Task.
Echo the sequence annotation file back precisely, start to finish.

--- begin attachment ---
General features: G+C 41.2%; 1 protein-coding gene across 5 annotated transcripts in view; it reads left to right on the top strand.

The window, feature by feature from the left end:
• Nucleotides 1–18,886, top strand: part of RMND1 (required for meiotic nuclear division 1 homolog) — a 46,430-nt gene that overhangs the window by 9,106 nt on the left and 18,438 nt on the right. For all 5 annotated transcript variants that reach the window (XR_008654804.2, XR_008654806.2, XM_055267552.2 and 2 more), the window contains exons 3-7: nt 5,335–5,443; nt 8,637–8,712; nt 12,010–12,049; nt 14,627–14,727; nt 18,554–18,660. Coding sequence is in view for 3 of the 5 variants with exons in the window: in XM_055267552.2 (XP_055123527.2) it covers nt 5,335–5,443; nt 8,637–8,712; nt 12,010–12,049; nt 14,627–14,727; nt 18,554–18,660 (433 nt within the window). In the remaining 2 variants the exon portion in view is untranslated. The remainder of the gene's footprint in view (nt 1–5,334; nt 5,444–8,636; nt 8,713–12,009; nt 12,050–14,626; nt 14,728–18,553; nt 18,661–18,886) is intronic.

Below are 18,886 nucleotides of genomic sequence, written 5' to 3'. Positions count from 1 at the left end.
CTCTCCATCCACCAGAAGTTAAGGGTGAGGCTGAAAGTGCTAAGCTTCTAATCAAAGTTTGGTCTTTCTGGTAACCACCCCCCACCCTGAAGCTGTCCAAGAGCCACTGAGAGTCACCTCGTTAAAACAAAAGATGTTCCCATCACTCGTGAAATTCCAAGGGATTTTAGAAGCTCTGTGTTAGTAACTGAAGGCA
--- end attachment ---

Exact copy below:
General features: G+C 41.2%; 1 protein-coding gene across 5 annotated transcripts in view; it reads left to right on the top strand.

The window, feature by feature from the left end:
• Nucleotides 1–18,886, top strand: part of RMND1 (required for meiotic nuclear division 1 homolog) — a 46,430-nt gene that overhangs the window by 9,106 nt on the left and 18,438 nt on the right. For all 5 annotated transcript variants that reach the window (XR_008654804.2, XR_008654806.2, XM_055267552.2 and 2 more), the window contains exons 3-7: nt 5,335–5,443; nt 8,637–8,712; nt 12,010–12,049; nt 14,627–14,727; nt 18,554–18,660. Coding sequence is in view for 3 of the 5 variants with exons in the window: in XM_055267552.2 (XP_055123527.2) it covers nt 5,335–5,443; nt 8,637–8,712; nt 12,010–12,049; nt 14,627–14,727; nt 18,554–18,660 (433 nt within the window). In the remaining 2 variants the exon portion in view is untranslated. The remainder of the gene's footprint in view (nt 1–5,334; nt 5,444–8,636; nt 8,713–12,009; nt 12,050–14,626; nt 14,728–18,553; nt 18,661–18,886) is intronic.

Below are 18,886 nucleotides of genomic sequence, written 5' to 3'. Positions count from 1 at the left end.
CTCTCCATCCACCAGAAGTTAAGGGTGAGGCTGAAAGTGCTAAGCTTCTAATCAAAGTTTGGTCTTTCTGGTAACCACCCCCCACCCTGAAGCTGTCCAAGAGCCACTGAGAGTCACCTCGTTAAAACAAAAGATGTTCCCATCACTCGTGAAATTCCAAGGGATTTTAGAAGCTCTGTGTTAGTAACTGAAGGCA